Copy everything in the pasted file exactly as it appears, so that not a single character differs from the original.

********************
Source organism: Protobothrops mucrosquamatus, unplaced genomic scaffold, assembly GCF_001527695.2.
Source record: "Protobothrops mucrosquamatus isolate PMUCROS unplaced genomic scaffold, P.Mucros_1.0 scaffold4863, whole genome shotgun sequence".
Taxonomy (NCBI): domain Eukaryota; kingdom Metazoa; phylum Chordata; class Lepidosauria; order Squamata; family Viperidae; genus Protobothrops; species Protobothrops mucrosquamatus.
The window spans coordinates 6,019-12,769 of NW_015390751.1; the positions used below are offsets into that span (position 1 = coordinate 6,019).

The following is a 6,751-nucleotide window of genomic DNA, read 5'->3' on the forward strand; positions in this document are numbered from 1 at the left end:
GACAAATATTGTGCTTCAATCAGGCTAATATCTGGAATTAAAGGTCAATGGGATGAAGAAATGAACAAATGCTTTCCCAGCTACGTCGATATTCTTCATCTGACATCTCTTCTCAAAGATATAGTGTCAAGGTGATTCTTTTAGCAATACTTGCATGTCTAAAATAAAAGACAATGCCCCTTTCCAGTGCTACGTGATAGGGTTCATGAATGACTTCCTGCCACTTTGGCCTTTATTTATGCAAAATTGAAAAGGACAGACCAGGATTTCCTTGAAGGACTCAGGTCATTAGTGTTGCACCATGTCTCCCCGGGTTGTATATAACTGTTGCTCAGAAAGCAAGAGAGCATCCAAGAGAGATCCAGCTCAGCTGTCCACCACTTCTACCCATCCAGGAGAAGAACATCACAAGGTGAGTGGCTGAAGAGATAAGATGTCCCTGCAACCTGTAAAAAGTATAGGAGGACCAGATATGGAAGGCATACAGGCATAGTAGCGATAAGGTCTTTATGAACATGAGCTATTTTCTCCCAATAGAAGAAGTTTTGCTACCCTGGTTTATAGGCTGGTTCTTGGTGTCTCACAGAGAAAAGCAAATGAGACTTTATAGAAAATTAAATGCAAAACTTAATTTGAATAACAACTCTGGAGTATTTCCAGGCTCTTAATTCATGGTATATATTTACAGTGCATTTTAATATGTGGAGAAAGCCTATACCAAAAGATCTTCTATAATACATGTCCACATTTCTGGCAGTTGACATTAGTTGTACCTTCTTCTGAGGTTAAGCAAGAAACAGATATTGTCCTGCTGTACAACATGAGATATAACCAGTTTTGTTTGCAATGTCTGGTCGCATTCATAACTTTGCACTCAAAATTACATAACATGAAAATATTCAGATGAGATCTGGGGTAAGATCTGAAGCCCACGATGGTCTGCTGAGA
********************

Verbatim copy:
Source organism: Protobothrops mucrosquamatus, unplaced genomic scaffold, assembly GCF_001527695.2.
Source record: "Protobothrops mucrosquamatus isolate PMUCROS unplaced genomic scaffold, P.Mucros_1.0 scaffold4863, whole genome shotgun sequence".
Taxonomy (NCBI): domain Eukaryota; kingdom Metazoa; phylum Chordata; class Lepidosauria; order Squamata; family Viperidae; genus Protobothrops; species Protobothrops mucrosquamatus.
The window spans coordinates 6,019-12,769 of NW_015390751.1; the positions used below are offsets into that span (position 1 = coordinate 6,019).

The following is a 6,751-nucleotide window of genomic DNA, read 5'->3' on the forward strand; positions in this document are numbered from 1 at the left end:
GACAAATATTGTGCTTCAATCAGGCTAATATCTGGAATTAAAGGTCAATGGGATGAAGAAATGAACAAATGCTTTCCCAGCTACGTCGATATTCTTCATCTGACATCTCTTCTCAAAGATATAGTGTCAAGGTGATTCTTTTAGCAATACTTGCATGTCTAAAATAAAAGACAATGCCCCTTTCCAGTGCTACGTGATAGGGTTCATGAATGACTTCCTGCCACTTTGGCCTTTATTTATGCAAAATTGAAAAGGACAGACCAGGATTTCCTTGAAGGACTCAGGTCATTAGTGTTGCACCATGTCTCCCCGGGTTGTATATAACTGTTGCTCAGAAAGCAAGAGAGCATCCAAGAGAGATCCAGCTCAGCTGTCCACCACTTCTACCCATCCAGGAGAAGAACATCACAAGGTGAGTGGCTGAAGAGATAAGATGTCCCTGCAACCTGTAAAAAGTATAGGAGGACCAGATATGGAAGGCATACAGGCATAGTAGCGATAAGGTCTTTATGAACATGAGCTATTTTCTCCCAATAGAAGAAGTTTTGCTACCCTGGTTTATAGGCTGGTTCTTGGTGTCTCACAGAGAAAAGCAAATGAGACTTTATAGAAAATTAAATGCAAAACTTAATTTGAATAACAACTCTGGAGTATTTCCAGGCTCTTAATTCATGGTATATATTTACAGTGCATTTTAATATGTGGAGAAAGCCTATACCAAAAGATCTTCTATAATACATGTCCACATTTCTGGCAGTTGACATTAGTTGTACCTTCTTCTGAGGTTAAGCAAGAAACAGATATTGTCCTGCTGTACAACATGAGATATAACCAGTTTTGTTTGCAATGTCTGGTCGCATTCATAACTTTGCACTCAAAATTACATAACATGAAAATATTCAGATGAGATCTGGGGTAAGATCTGAAGCCCACGATGGTCTGCTGAGA